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Notes from America: The usual suspects - Daily News Egypt

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Notes from America: The usual suspects

By Ahmed Tharwat I live in a northern state in the US called Minnesota, which is also considered the “ice box” of the US for its long, brutal winters, where even the lakes and rivers freeze over. The state is a lot smaller than Egypt, with a population of just 5 million people. According to …


Ahmed Tharwat
Ahmed Tharwat

By Ahmed Tharwat

I live in a northern state in the US called Minnesota, which is also considered the “ice box” of the US for its long, brutal winters, where even the lakes and rivers freeze over. The state is a lot smaller than Egypt, with a population of just 5 million people. According to the last census, the population breakdown is 92% white, 3% black, and almost 3% Asian, with the rest so-called “other” ethnicities.

Arabs are in the mix somewhere; however, since the data on religion is not collected, it’s not known how many Muslims live here exactly.

In this peaceful, almost all-white state, at around 11:00 last Friday night, Majida and Adly Abumayaleh drove several miles from their house to pick up their teenage son from a party in a residential neighbourhood. Before they were able to get out of the car, a white woman approached the couple’s vehicle, demanded that they roll down their windows, and became violent when the Abumayalehs didn’t comply.

“We didn’t know what she actually wanted, “Adly said, according to the police report. Majida and Adly were not armed. Then, the woman pounded on their windows demanding that they get out of the car.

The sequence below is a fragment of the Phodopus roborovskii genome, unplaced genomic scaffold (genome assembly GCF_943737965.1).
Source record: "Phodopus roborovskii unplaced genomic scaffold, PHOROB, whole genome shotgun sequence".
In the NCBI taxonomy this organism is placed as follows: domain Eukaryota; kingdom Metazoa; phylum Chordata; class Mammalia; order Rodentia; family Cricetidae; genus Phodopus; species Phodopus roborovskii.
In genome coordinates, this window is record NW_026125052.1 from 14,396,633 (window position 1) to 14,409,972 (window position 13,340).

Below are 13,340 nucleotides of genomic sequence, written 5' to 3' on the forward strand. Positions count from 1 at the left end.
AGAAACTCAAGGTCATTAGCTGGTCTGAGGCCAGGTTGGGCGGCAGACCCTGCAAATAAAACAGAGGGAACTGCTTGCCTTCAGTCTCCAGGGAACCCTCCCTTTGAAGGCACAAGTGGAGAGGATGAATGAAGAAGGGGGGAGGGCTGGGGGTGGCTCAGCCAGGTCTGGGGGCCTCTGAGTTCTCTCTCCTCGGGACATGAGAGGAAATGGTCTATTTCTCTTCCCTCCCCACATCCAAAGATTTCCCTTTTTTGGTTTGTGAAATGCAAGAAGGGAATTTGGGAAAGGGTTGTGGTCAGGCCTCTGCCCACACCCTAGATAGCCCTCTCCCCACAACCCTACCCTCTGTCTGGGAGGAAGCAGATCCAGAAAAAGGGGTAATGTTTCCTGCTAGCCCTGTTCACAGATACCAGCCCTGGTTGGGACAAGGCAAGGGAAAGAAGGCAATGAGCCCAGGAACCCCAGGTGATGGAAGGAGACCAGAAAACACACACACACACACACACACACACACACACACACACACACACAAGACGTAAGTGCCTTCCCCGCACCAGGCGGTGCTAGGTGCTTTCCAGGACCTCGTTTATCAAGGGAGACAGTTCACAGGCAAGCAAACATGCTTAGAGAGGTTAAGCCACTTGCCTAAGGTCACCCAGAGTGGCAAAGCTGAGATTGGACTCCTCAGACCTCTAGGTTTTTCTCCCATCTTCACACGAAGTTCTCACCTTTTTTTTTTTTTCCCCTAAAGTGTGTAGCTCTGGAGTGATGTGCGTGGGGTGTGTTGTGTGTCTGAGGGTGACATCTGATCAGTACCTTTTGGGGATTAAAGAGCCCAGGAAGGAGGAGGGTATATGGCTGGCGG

Adly continued that he didn’t want matters to escalate, so he did whatever she told him. The self-appointed watchwoman, named Nancy Kay Knoble, then began pounding on the car’s windows and doors, again commanding the Abumayalehs to get out of the vehicle.

“She pulled the rifle and said open the window or I’ll shoot you guys,” Adly explained. His wife Majida was terrified. “I was frozen; I couldn’t even call 911,” she said.  Fearful and confused, the Abumayalehs complied with the woman’s demands and slowly got out of their car.

While Knoble held her gun to Adly’s back, three of them approached the house where the Abumayalehs’ son was spending time with friends. “I could feel the rifle in my back and I was afraid something may accidently happen that would trigger it,” explained the husband, who came all the way from Palestine more than 30 years ago.

He was still accused of being suspicious. “I had faced a lot of trouble back in Palestine, but nothing like this,” he reflected. Eventually, the police were called and the neighbourhood vigilante now faces charges of assault, terrorist threats and reckless disregard.

What made those two individual “suspicious” to Knoble remains the question before the court now, and whether this was a hate crime or not. “According to the chief police, to be a hate crime the suspect has to say or utter a racist or slur against the victims, which she didn’t according to police report and victim charges.”